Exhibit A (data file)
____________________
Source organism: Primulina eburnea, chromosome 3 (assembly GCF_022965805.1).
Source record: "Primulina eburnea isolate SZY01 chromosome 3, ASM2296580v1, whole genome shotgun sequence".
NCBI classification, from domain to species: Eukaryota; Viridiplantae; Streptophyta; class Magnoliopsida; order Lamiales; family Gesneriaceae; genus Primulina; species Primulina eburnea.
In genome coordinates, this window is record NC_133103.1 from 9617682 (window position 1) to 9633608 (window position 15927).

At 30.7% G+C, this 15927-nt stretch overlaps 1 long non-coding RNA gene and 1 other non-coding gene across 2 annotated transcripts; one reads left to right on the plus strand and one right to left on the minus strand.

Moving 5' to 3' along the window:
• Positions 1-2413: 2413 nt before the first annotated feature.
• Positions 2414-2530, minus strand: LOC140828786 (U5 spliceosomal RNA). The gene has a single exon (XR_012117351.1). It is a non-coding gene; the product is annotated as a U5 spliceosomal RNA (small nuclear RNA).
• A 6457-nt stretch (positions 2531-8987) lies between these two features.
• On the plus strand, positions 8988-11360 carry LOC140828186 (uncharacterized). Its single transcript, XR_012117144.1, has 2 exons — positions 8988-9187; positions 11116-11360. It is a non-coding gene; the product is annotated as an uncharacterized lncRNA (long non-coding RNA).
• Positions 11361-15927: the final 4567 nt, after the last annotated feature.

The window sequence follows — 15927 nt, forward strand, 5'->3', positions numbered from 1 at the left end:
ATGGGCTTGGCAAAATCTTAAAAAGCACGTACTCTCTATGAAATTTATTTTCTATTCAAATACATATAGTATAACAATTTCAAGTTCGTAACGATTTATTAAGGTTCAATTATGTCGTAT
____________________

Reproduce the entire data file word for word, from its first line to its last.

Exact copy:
Source organism: Primulina eburnea, chromosome 3 (assembly GCF_022965805.1).
Source record: "Primulina eburnea isolate SZY01 chromosome 3, ASM2296580v1, whole genome shotgun sequence".
NCBI classification, from domain to species: Eukaryota; Viridiplantae; Streptophyta; class Magnoliopsida; order Lamiales; family Gesneriaceae; genus Primulina; species Primulina eburnea.
In genome coordinates, this window is record NC_133103.1 from 9617682 (window position 1) to 9633608 (window position 15927).

At 30.7% G+C, this 15927-nt stretch overlaps 1 long non-coding RNA gene and 1 other non-coding gene across 2 annotated transcripts; one reads left to right on the plus strand and one right to left on the minus strand.

Moving 5' to 3' along the window:
• Positions 1-2413: 2413 nt before the first annotated feature.
• Positions 2414-2530, minus strand: LOC140828786 (U5 spliceosomal RNA). The gene has a single exon (XR_012117351.1). It is a non-coding gene; the product is annotated as a U5 spliceosomal RNA (small nuclear RNA).
• A 6457-nt stretch (positions 2531-8987) lies between these two features.
• On the plus strand, positions 8988-11360 carry LOC140828186 (uncharacterized). Its single transcript, XR_012117144.1, has 2 exons — positions 8988-9187; positions 11116-11360. It is a non-coding gene; the product is annotated as an uncharacterized lncRNA (long non-coding RNA).
• Positions 11361-15927: the final 4567 nt, after the last annotated feature.

The window sequence follows — 15927 nt, forward strand, 5'->3', positions numbered from 1 at the left end:
ATGGGCTTGGCAAAATCTTAAAAAGCACGTACTCTCTATGAAATTTATTTTCTATTCAAATACATATAGTATAACAATTTCAAGTTCGTAACGATTTATTAAGGTTCAATTATGTCGTAT